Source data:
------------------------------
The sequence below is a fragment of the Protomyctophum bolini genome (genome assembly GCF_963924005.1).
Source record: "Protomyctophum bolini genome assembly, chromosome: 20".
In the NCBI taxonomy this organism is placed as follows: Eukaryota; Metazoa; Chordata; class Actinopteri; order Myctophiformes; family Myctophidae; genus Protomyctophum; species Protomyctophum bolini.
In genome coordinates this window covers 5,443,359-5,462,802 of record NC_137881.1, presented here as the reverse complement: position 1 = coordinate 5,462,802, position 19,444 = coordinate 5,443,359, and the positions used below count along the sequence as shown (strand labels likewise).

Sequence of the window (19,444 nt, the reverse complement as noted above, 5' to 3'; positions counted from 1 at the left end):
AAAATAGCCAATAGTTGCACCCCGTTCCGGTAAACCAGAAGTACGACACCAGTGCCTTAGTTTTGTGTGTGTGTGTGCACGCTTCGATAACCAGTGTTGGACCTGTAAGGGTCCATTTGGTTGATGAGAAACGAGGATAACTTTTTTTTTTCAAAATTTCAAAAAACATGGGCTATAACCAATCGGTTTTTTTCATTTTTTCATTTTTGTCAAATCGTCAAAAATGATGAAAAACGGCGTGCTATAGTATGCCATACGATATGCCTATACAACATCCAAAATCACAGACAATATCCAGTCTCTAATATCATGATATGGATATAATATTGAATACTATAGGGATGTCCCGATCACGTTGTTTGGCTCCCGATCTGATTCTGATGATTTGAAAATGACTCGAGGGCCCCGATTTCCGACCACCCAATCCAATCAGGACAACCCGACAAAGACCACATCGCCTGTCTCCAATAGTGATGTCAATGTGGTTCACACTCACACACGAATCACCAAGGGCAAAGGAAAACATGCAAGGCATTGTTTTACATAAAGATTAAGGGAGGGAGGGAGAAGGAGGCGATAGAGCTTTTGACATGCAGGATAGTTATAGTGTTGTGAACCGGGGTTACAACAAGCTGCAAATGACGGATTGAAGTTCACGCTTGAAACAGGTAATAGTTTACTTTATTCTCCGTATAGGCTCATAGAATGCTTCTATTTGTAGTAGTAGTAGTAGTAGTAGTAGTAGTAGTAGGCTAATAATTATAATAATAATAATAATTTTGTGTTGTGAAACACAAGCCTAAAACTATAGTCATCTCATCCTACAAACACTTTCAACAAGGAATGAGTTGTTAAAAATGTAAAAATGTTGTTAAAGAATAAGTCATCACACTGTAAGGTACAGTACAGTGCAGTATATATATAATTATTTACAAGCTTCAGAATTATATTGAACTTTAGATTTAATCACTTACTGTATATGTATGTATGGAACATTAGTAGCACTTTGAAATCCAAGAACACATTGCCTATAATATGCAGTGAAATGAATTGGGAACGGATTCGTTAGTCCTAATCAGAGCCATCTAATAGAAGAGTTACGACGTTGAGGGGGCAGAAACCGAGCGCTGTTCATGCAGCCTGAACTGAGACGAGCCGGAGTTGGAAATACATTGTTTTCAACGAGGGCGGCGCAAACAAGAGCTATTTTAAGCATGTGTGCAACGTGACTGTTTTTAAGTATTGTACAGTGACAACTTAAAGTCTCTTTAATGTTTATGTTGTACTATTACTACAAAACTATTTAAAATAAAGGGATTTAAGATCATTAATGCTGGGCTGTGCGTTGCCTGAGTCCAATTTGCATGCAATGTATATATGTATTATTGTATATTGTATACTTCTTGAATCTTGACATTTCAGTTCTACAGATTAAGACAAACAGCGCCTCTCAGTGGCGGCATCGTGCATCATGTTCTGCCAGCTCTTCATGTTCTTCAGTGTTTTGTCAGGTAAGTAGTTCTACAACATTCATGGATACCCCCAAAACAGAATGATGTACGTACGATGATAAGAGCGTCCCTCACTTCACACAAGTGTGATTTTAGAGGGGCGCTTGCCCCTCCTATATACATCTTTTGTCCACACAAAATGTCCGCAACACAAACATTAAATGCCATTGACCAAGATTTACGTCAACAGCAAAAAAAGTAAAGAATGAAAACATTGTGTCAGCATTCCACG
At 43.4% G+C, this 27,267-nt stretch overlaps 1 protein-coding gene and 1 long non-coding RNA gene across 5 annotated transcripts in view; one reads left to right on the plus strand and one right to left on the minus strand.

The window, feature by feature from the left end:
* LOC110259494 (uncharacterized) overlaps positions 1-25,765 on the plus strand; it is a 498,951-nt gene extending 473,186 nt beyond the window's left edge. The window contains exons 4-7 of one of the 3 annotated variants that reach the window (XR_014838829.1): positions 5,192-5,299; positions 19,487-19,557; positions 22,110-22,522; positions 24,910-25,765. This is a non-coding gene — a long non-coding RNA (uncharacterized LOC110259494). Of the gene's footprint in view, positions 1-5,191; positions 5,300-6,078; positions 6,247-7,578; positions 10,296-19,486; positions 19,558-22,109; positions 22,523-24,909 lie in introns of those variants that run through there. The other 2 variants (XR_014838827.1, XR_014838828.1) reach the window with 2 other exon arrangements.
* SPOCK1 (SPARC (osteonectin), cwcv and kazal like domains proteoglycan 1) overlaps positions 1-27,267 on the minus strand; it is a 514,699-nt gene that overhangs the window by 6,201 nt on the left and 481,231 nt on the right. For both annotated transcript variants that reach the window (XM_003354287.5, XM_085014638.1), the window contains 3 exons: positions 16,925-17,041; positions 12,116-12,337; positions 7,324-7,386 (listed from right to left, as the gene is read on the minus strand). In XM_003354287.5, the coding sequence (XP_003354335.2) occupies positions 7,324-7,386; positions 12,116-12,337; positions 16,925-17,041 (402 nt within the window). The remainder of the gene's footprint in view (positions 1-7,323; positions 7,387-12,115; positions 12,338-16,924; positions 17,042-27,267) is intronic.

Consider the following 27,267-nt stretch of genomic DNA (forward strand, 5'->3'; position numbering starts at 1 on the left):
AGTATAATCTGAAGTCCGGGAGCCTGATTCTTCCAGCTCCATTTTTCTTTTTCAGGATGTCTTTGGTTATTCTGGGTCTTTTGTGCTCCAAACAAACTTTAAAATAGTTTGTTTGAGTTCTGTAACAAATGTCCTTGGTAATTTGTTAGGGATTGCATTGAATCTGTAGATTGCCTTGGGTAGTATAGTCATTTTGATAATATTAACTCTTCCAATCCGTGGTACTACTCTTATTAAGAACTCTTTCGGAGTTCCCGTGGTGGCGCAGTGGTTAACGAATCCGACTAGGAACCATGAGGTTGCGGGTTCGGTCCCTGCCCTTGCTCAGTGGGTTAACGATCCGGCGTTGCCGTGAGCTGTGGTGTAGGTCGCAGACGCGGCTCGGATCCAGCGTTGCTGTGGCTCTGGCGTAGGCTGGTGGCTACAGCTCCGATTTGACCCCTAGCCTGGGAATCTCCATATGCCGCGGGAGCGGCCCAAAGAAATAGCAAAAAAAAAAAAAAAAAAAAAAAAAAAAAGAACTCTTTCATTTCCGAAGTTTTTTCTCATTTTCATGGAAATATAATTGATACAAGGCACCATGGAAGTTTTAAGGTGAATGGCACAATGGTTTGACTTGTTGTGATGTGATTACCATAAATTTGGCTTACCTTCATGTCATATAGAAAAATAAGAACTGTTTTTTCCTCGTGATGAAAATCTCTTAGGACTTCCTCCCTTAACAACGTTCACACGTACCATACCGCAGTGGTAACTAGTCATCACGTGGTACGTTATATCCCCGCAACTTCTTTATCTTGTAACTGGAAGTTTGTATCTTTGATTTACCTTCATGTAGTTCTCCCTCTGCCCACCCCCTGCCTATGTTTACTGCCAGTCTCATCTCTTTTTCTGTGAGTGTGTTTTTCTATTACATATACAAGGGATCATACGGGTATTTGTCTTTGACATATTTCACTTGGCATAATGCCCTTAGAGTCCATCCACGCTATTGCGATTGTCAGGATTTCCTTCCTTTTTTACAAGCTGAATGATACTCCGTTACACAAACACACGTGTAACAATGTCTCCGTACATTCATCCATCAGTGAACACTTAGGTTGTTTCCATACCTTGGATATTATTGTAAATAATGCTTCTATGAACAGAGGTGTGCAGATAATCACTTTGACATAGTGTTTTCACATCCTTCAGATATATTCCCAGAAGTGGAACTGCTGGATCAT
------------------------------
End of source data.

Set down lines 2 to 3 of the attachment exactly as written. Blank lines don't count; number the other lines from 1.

Source record: "Protomyctophum bolini genome assembly, chromosome: 20".
In the NCBI taxonomy this organism is placed as follows: Eukaryota; Metazoa; Chordata; class Actinopteri; order Myctophiformes; family Myctophidae; genus Protomyctophum; species Protomyctophum bolini.